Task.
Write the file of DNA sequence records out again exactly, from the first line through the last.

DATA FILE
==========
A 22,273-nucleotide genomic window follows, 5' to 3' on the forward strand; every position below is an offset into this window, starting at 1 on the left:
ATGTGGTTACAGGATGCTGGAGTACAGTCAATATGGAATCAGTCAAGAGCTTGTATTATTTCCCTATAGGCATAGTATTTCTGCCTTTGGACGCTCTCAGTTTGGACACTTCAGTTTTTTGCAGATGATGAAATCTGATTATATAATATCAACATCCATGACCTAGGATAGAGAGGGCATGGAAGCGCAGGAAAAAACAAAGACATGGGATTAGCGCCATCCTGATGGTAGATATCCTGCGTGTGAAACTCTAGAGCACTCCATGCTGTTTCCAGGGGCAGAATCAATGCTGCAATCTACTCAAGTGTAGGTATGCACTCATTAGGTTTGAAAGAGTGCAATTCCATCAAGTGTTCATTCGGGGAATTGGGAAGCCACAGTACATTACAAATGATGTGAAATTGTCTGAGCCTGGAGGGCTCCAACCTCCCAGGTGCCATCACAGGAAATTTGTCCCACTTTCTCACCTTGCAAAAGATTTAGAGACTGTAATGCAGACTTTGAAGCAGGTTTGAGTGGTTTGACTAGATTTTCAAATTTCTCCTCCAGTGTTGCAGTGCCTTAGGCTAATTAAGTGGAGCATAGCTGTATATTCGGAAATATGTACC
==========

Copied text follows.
A 22,273-nucleotide genomic window follows, 5' to 3' on the forward strand; every position below is an offset into this window, starting at 1 on the left:
ATGTGGTTACAGGATGCTGGAGTACAGTCAATATGGAATCAGTCAAGAGCTTGTATTATTTCCCTATAGGCATAGTATTTCTGCCTTTGGACGCTCTCAGTTTGGACACTTCAGTTTTTTGCAGATGATGAAATCTGATTATATAATATCAACATCCATGACCTAGGATAGAGAGGGCATGGAAGCGCAGGAAAAAACAAAGACATGGGATTAGCGCCATCCTGATGGTAGATATCCTGCGTGTGAAACTCTAGAGCACTCCATGCTGTTTCCAGGGGCAGAATCAATGCTGCAATCTACTCAAGTGTAGGTATGCACTCATTAGGTTTGAAAGAGTGCAATTCCATCAAGTGTTCATTCGGGGAATTGGGAAGCCACAGTACATTACAAATGATGTGAAATTGTCTGAGCCTGGAGGGCTCCAACCTCCCAGGTGCCATCACAGGAAATTTGTCCCACTTTCTCACCTTGCAAAAGATTTAGAGACTGTAATGCAGACTTTGAAGCAGGTTTGAGTGGTTTGACTAGATTTTCAAATTTCTCCTCCAGTGTTGCAGTGCCTTAGGCTAATTAAGTGGAGCATAGCTGTATATTCGGAAATATGTACC